I Hate Brunch — Here’s Why

HateBrunch_slide-01Illustrated by Sydney Hass
I remember when I used to enjoy brunch like an adult: It was a way to recap Saturday night shenanigans with a close friend over early afternoon French toast and one Bloody Mary. Very civilized. But, something happened. And now, I've wasted so much of my free time and precious cash eating a portmanteau meal that was created strictly to tamp down raging weekend hangovers. What was started by English writer, Guy Berringer in 1895 with the most admirable of intentions (hey, who can't get behind a little hair of the dog when you need it?) and fully embraced by Americans by the 1930s, has just gone overboard.
In NYC, old school Upper East Side establishment Le Bilboquet was the pioneer of the Saturday afternoon lunch party. Once former Le Bilboquet manager Aymeric Clemente took that concept downtown, by opening Bagatelle in 2009, the city's brunch culture was transformed.
These days, the hybrid feast means a group of at least five, starting around 2 p.m., and finishing four hours later in utter debauchery thanks to the all-you-can-drink mimosas we simply couldn't turn down. What the hell happened? What should be a manageable stop at a restaurant has turned into a recurring mid-day New Year's Eve celebration; it's an excessively decadent day party with spiffed-up, overpriced breakfast and lunch fare, and it takes up all of the most productive hours of the day. When an ABC Law tried to save us from ourselves last year, effectively banning those bottomless bevs, New York's thirsty citizens all but revolted, resulting in the law being quietly put away, and everyone getting back to their day-drinking worsts. Why do I do this week after week?
It starts when an alpha-friend makes the suggestion over a no-friend-left-behind group text. I usually stand strong about not going — for real this time — but the back and forth gets progressively more competitive, with restaurant suggestions, bizarre requests, and quippy comebacks, until I finally cave. Then, someone wants to bring in an out-of-town visitor, or worse, friend-mix with a whole other group, and soon we're dealing with a movement that's way too big to get a decent table anywhere without reservations. And let's be clear, this is no fine-dining situation. Even the fanciest purveyors of brunch are dishing out well vodka and scrambled eggs.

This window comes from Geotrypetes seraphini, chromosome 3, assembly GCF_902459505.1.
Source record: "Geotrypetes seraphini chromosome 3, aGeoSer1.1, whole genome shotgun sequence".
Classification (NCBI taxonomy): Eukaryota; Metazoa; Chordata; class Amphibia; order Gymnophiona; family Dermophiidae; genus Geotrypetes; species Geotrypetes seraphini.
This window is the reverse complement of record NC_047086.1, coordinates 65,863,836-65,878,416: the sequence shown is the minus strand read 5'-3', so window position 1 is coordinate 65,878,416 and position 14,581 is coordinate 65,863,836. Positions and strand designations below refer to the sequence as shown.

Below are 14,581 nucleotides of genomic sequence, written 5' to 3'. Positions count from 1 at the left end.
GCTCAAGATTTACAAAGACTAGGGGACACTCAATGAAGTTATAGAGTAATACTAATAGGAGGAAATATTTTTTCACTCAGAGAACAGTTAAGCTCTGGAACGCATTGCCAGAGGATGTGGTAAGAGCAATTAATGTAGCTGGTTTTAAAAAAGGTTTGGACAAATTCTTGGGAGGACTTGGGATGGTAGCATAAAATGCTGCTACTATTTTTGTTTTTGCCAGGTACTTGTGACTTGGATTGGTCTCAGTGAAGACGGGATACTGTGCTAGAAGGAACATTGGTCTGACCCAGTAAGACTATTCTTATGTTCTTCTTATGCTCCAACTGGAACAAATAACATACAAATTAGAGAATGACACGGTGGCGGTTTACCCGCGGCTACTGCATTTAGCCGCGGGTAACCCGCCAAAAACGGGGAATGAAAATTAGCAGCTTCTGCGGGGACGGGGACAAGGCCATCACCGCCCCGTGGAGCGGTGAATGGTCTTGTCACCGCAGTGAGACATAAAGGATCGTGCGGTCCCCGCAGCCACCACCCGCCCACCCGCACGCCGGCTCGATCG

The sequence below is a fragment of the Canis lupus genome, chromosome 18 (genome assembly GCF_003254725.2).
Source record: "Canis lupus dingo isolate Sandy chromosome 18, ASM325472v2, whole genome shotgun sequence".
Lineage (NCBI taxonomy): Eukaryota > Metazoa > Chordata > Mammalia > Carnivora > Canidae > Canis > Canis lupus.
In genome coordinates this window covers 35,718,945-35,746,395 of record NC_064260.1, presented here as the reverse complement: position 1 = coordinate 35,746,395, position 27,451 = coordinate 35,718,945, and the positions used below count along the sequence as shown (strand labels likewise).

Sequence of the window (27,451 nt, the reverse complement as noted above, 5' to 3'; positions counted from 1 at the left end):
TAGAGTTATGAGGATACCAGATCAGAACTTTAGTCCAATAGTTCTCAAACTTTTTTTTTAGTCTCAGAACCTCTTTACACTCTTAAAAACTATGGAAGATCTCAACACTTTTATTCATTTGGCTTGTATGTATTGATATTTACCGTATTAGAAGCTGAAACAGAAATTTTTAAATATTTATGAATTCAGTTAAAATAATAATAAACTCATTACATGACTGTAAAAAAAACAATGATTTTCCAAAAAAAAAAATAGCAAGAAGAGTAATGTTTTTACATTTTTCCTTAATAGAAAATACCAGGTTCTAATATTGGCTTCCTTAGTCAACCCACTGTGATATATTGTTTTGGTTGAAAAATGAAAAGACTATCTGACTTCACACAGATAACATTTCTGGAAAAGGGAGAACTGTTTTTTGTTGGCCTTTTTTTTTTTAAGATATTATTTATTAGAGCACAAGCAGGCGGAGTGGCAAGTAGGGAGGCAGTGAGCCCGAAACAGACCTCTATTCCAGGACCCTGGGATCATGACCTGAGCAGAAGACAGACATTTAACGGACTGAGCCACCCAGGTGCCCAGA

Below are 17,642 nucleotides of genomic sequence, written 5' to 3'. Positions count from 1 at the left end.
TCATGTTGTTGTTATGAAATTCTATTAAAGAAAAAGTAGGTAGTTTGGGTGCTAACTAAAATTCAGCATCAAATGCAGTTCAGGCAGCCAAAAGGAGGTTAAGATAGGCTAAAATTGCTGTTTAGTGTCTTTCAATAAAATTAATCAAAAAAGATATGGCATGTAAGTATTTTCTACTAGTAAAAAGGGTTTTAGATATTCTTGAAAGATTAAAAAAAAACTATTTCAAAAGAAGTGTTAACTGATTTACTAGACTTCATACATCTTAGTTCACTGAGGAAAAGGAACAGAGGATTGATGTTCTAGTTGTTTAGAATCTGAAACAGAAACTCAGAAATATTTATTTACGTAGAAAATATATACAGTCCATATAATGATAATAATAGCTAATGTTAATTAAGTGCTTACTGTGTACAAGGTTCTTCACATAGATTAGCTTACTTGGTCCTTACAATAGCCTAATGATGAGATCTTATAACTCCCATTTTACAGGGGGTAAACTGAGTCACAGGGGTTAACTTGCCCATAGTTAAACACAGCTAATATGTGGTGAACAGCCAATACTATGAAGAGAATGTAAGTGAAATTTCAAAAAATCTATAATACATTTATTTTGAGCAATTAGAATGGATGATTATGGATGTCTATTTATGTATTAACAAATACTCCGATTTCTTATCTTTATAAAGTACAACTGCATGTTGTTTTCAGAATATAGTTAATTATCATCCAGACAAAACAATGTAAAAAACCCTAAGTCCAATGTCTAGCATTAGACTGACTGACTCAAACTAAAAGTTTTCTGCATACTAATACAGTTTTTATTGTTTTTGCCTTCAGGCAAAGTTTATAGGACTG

HateBrunch_slide-02Illustrated by Sydney Hass
We all finally arrive in the middle of the day (even though a billed passed in 2013 allowing restaurants to start serving brunch as early as 10 a.m.) and order our first round. I definitely avoid the bottomless offerings, knowing that whatever's coming out of those stagnant pitchers can probably be compared to a brain hemorrhage in a bottle. But, that's when the savory vs. sweet dilemma begins. Bloody Mary or mimosa? Belgian waffle or huevos rancheros? I always want to go sweet but I convince myself that savory is healthier. Then, major dealmaking ensues until a multi-faceted order has been decided upon in which everyone gets a bite of every single thing their heart desires. Yep, this is a complicated, groupthink, mob-mentality affair.
After the exhausting task of choosing dishes is handled, we switch to passing the mic around Kings of Comedy style, because suddenly we're all ON, and hilarious — and our previous night's escapades? The. Funniest. Thing. Ever. In between cracking up and commending each other's hilarity, we order a second round of drinks just because the server is standing there. When the food finally makes an appearance, everyone lunges at each other's bacon. We're just one big noshing, chair-dancing family. Conversation keeps flowing along, and it seems like we're on a fun cloud with our favorite people, and now there's a DJ! Some dude never called you back? Who cares. Your boss is trying to get you transferred to Fargo? Whatever, this place is great!
HateBrunch_slide-03Illustrated by Sydney Hass
When the astronomical bill is placed in front of us, we get catapulted back to reality. No one says anything but we're all thinking some version of I could've bought a new cross-front crop top. The price gauging is beyond ridiculous. We just all blew a grip of money on cheap champagne and marked up-eggs Bennie. And, let's not get into the many drinks we had before 5 p.m. on that black hole of a day we like to call "Sunday Funday." Maybe some people think it's fun to accomplish nothing at all for a whole 50% of your weekend, but that just stresses me out. Plus, brunch is no longer just a post-mortem for Saturday night shenanigans, it has seeped into every work-free day — holidays included! Honestly, when does anybody do their laundry?
Whether it's Saturday, Sunday, or the Friday after Thanksgiving, it doesn't matter; the day is shot and I've gotten nothing accomplished. That's when the self-loathing sets in: There are no refunds on the time or money spent, so all I can do is try to be extremely productive with the remaining hours before I have to go back to work. And, that's all but impossible because I really just need a nap.

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